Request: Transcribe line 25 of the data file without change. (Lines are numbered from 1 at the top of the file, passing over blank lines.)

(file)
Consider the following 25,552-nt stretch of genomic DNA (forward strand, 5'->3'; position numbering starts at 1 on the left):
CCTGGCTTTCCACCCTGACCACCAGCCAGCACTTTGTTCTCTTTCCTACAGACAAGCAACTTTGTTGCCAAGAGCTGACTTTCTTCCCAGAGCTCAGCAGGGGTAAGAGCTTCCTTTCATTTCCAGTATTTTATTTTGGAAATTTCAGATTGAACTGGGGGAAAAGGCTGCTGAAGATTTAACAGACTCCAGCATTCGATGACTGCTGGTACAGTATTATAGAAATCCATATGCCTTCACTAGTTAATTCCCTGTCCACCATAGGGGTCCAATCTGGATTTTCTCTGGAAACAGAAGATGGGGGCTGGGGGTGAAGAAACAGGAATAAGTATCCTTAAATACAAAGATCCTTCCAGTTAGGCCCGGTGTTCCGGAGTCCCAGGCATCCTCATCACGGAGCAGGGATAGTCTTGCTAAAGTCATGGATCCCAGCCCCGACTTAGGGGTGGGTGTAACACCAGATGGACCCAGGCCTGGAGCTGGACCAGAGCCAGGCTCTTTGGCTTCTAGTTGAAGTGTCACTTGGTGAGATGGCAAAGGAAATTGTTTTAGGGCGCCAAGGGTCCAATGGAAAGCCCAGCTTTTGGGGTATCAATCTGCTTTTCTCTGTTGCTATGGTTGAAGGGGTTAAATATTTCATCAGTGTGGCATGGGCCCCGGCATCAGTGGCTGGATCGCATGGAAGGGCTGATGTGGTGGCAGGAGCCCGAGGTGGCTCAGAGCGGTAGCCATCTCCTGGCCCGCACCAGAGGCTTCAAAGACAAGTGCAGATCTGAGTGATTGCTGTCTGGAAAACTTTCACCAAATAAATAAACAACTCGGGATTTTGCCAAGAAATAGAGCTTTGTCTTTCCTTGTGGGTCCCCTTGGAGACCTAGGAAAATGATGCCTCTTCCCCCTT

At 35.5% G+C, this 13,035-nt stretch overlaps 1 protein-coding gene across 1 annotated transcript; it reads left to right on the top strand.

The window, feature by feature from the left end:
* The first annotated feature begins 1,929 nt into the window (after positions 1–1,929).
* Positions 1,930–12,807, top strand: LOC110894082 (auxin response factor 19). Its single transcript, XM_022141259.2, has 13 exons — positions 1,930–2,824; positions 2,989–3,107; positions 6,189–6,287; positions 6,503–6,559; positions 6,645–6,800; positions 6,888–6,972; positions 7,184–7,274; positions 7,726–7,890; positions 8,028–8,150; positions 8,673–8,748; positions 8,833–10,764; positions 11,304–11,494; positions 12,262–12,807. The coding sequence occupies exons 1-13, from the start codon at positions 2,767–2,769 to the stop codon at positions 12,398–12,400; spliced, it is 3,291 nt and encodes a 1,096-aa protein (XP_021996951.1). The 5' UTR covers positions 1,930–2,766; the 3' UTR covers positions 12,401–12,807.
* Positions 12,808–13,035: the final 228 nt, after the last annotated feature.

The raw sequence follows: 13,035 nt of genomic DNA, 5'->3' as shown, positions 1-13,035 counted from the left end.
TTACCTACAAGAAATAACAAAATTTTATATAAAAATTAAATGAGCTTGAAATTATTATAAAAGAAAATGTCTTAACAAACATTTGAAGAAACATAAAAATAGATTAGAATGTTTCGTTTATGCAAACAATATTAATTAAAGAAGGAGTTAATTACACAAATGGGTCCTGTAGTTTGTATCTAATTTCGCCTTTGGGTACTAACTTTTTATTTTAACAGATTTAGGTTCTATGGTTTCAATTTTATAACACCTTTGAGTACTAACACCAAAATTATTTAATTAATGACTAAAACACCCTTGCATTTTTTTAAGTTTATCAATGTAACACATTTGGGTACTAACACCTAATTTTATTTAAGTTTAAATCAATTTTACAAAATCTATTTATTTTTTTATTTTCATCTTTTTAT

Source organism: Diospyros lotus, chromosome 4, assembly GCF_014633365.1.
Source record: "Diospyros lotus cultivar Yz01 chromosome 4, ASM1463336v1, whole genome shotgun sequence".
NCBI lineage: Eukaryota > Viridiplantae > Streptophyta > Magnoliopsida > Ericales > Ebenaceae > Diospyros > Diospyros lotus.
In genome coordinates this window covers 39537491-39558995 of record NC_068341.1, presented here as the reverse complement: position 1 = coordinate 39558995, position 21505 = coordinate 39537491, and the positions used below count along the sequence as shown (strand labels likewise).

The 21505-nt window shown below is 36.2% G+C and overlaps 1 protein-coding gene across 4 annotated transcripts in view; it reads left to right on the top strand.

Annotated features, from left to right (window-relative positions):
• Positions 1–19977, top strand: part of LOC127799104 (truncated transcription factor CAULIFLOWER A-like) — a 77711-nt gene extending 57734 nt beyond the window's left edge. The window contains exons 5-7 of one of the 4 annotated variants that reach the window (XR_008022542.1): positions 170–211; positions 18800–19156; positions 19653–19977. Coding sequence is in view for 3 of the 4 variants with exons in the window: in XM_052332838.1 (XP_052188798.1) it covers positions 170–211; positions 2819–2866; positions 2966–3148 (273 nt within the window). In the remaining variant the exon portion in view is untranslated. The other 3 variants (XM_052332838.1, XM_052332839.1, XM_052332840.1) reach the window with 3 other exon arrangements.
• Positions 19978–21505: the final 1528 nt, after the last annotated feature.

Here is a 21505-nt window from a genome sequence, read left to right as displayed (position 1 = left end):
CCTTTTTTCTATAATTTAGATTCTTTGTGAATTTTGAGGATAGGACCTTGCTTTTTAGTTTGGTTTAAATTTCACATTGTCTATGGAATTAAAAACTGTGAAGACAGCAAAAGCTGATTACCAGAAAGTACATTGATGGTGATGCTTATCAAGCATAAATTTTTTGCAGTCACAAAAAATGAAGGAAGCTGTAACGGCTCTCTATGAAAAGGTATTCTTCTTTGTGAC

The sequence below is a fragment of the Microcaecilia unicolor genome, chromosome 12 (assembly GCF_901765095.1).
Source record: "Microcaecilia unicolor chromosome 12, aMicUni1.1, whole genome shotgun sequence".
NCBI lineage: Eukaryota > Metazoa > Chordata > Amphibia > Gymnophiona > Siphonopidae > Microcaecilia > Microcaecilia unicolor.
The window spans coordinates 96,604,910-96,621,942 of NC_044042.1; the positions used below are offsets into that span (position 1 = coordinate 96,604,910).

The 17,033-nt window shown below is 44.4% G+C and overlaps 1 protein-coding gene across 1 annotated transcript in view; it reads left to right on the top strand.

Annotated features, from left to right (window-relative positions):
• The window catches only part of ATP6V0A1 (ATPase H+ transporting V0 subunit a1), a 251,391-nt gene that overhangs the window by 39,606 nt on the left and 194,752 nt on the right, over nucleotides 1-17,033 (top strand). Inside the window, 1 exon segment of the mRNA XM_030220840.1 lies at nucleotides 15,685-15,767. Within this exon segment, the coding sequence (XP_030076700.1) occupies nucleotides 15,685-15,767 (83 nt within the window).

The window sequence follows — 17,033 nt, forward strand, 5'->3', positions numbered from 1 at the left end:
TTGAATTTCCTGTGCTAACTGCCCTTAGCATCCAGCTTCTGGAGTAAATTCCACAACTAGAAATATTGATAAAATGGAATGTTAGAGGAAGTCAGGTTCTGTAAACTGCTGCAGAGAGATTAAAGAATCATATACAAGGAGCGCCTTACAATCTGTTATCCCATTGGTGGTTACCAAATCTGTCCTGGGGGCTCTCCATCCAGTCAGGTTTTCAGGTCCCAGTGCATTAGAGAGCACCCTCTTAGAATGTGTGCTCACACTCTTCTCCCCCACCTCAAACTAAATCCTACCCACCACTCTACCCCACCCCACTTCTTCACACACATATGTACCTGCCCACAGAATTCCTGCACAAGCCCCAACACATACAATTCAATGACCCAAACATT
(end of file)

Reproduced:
Annotated features, from left to right (window-relative positions):